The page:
Meet Your Host- HorseWorks Wyoming
I've been told that I grew up to do what I said I would as a child – marry a cowboy... MaeCile Brown, one of your hosts at HorseWorks Wyoming.
Dreaming of taking a working ranch vacation with authentic cowboys? Want ride sagebrush flats to grassy slopes with canyon views? Head to the American West to HorseWorks Wyoming located in Grass Creek near Thermopolis.
Run by husband and wife team Nate and MaeCile Brown, HorseWorks Wyoming is an authentic working horse ranch that hosts riders, interns and those getting ready for vet school on horseback riding and educational travel adventures. Nate is a Wyoming native and living legend, as a longtime cowboy, rancher, horseman, poet and guide. MaeCile hails from Kentucky and it's her love of Nate and horses that brought her to HorseWorks. Together, they help international travelers from around the world gain unique skills and the special experience of spending time on a true working rach.
We interviewed MaeCile to find out more about HorseWorks and their lives as ranchers.
Equitrekking: How did you come to own and run a working horse ranch?
MaeCile Brown: Nate’s Grass Creek Ranch, in his family from 1941 until he retired in 1989, was miraculously re-purchased by us several years after we met in 1994. I've been told that I grew up to do what I said I would as a child – marry a cowboy! While I have no recollection of having said this, I admit that we are living our dream now – running a horse ranch and having cattle to work our horses.
Nate is a renowned horseman and trainer in this area of Wyoming. At 92 years young, he says that he never worked harder than since he retired, married a younger woman and moved back to the ranch!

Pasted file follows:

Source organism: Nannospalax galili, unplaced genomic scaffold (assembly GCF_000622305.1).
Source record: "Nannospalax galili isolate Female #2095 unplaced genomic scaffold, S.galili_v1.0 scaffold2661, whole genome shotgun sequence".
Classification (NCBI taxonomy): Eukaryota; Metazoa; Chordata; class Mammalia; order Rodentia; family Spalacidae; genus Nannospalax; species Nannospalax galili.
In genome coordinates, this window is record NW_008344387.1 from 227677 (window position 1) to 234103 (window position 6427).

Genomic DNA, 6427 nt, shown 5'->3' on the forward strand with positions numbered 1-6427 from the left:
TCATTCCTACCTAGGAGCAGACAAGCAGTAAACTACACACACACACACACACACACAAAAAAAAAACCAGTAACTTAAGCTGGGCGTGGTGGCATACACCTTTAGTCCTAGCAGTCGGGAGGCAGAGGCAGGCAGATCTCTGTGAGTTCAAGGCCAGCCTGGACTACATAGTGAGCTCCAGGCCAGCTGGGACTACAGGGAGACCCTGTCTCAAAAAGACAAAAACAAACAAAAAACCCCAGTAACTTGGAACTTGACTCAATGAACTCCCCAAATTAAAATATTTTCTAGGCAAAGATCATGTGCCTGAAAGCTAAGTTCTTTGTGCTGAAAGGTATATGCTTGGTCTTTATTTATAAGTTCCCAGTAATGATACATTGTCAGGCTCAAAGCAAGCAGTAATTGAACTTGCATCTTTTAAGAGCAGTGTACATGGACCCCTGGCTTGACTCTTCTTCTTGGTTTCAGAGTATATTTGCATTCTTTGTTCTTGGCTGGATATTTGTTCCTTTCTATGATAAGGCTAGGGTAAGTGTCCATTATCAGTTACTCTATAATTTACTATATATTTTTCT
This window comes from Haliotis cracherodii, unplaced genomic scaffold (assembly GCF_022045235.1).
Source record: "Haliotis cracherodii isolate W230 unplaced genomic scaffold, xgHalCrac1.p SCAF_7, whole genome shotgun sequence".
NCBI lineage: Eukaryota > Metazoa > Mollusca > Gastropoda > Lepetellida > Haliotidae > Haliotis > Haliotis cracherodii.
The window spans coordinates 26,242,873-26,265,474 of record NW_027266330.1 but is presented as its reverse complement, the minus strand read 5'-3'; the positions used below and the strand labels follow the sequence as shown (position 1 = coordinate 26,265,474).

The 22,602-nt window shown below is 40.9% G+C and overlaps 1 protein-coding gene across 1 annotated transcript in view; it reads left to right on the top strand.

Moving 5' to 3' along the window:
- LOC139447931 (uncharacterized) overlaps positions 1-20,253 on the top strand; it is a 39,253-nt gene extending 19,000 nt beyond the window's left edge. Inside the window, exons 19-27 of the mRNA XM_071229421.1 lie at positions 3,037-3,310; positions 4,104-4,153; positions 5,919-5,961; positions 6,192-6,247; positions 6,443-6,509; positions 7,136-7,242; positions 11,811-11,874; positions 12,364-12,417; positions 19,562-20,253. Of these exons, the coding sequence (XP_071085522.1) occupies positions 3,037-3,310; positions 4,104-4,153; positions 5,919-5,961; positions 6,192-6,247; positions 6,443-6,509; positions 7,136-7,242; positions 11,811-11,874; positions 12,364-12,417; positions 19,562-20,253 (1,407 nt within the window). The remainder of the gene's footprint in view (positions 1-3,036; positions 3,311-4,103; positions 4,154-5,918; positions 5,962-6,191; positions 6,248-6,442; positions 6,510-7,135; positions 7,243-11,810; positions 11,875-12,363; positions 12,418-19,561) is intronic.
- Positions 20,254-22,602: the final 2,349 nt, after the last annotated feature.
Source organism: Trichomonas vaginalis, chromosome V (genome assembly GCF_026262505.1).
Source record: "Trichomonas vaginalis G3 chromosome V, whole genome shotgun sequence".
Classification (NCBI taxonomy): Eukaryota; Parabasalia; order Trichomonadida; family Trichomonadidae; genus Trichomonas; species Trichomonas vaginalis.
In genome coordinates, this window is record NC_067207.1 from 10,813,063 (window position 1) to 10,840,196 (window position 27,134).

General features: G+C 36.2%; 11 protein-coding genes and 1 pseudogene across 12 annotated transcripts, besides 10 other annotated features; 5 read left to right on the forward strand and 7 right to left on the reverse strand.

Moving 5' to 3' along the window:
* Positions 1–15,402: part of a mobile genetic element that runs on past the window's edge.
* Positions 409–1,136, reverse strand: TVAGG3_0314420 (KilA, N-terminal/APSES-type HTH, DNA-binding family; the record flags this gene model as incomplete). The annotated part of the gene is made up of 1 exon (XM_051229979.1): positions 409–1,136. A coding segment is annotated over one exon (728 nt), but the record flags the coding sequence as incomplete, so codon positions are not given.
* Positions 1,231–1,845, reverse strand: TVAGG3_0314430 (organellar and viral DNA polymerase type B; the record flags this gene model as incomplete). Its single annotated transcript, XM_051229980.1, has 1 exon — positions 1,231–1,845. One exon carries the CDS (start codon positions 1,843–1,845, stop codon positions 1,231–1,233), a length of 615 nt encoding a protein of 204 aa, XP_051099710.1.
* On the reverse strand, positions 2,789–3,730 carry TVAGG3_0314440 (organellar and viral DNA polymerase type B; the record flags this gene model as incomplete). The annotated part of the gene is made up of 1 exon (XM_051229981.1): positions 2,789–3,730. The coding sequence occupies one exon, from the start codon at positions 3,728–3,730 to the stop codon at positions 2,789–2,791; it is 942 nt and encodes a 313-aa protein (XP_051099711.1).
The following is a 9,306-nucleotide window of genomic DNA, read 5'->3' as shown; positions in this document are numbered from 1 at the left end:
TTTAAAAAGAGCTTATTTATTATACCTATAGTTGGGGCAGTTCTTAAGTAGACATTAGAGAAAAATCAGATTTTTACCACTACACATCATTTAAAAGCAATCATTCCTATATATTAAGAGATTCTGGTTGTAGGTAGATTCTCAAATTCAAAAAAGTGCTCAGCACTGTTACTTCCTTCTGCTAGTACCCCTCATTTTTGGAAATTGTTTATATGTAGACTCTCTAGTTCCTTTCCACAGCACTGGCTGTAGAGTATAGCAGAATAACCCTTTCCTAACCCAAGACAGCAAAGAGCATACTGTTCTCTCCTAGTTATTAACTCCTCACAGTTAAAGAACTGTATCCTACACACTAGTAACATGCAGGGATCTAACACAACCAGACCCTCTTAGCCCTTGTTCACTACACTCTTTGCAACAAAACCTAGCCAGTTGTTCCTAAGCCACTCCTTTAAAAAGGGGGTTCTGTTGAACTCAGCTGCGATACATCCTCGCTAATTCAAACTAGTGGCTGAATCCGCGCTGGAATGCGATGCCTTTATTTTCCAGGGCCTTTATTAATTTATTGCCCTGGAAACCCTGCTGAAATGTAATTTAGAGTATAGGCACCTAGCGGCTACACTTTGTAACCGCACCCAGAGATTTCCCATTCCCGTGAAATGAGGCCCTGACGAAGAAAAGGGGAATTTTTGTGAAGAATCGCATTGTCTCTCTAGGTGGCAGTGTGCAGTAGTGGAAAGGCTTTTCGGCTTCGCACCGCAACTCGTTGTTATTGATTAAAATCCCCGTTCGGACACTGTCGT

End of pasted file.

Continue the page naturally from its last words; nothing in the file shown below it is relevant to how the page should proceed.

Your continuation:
As a horse lover from Kentucky and international businesswoman prior to moving to Wyoming, I relish learning everything that Nate has been able to teach about ranching and horsemanship. Recently we fulfilled another part of our dream – moving the ranch headquarters off the grid and building an eco-friendly lodge, corrals and outdoor arena for the enjoyment of our many visitors from around the world.
Equitrekking: What's your favorite part of living on a ranch in Wyoming?
MaeCile Brown: Being greeted by the animals when we walk out our door – by eighty horses that we know intimately, that trust us because we are consistent in our treatment of them – this hands-on relationship is extremely rewarding, and a huge responsibility!
Watching the goats, Amelia and Winston, run out to pasture with the horses as fast as they can on their short little legs makes me laugh at the certainty that they think they are horses, too! I love the companionship among the animals and between them and us.
I also enjoy growing the feed for them - listening to the water run down the irrigation ditch and onto the hay field, walking the fields hour after hour changing dams, seeing the first results of my labor as grass breaks through the dirt on the south-facing slopes in the spring, watching from the back of the tractor as the wind rows fall at haying time, every sunrise and every sunset that casts its glow over the ranch – all these heart-filled experiences are what I love about living on a working ranch. Whether we are working with the horses or the land, there is constant change, growth, challenge, learning and always a lesson in humility just around the corner. And before retiring for the night, taking a last walk on a moonless night and gasping at the intensity of the stars – what’s not to love!
Equitrekking: What is most special about your location?
MaeCile Brown: HorseWorks is set in a peaceful valley, readily accessible by road, but remote and off-grid.
Equitrekking: Do guests have a favorite activity either in or out of the saddle? If so, what?
MaeCile Brown: Wrangling the horses from pasture, loping in wide open spaces, riding numerous horses during their stay, or if they choose, bonding with one horse, and team penning the cows. It is hard to single out just one favorite!
Equitrekking: What do travelers find most surprising when they visit you?
MaeCile Brown: The number and variety of the horses participants have an opportunity to ride surprises them. This is what a rider says most often afterward and is surprised to find that their experience at the ranch changed their life, a very personal and individualized phenomenon that we attribute largely to their intimate experience with the horses and the simple, rustic lifestyle on the ranch.
Check out HorseWorks and other great working ranch vacations in the Equitrekking Vacation Guide to great working ranch vacations, dude ranches, guest ranches and horseback riding vacations.